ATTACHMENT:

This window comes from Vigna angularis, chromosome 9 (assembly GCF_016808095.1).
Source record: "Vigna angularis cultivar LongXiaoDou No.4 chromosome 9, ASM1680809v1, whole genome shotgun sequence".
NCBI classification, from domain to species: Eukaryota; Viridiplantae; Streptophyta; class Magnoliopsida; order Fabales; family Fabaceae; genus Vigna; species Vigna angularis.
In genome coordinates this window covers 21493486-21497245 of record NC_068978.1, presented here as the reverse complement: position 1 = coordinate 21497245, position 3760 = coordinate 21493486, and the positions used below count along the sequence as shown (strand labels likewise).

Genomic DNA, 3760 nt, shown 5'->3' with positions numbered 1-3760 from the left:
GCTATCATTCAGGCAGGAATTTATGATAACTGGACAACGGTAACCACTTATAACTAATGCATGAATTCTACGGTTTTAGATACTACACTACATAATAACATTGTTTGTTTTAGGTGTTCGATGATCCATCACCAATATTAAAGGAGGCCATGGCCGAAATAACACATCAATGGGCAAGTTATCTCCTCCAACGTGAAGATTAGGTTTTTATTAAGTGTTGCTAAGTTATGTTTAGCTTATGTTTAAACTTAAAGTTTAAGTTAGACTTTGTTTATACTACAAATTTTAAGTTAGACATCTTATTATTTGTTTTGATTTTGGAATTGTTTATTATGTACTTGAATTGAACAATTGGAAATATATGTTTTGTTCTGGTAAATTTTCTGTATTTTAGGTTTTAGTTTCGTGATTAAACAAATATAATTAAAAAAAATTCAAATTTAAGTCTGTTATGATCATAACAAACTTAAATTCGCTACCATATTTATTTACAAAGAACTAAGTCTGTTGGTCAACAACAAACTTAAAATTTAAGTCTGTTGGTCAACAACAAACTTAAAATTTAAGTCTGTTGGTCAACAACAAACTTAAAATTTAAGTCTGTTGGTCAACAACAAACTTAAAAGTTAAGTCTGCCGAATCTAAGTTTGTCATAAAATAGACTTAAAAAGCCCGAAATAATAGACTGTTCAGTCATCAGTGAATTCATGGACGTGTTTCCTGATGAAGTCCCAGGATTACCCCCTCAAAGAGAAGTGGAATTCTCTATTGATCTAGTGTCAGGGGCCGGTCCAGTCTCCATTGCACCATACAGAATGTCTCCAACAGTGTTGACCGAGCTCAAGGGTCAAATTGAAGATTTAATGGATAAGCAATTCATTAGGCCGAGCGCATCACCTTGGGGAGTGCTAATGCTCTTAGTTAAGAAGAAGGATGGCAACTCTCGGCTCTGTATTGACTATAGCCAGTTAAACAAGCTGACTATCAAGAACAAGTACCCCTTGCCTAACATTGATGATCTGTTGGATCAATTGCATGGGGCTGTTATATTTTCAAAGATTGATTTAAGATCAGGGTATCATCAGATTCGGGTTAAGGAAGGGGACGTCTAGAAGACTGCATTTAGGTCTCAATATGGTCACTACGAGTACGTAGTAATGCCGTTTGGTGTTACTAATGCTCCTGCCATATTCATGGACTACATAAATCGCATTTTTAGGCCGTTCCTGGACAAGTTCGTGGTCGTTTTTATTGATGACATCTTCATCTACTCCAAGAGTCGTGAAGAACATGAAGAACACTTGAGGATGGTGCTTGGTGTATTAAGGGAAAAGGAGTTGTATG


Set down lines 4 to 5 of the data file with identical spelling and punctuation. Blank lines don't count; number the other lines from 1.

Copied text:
In genome coordinates this window covers 21493486-21497245 of record NC_068978.1, presented here as the reverse complement: position 1 = coordinate 21497245, position 3760 = coordinate 21493486, and the positions used below count along the sequence as shown (strand labels likewise).

Genomic DNA, 3760 nt, shown 5'->3' with positions numbered 1-3760 from the left: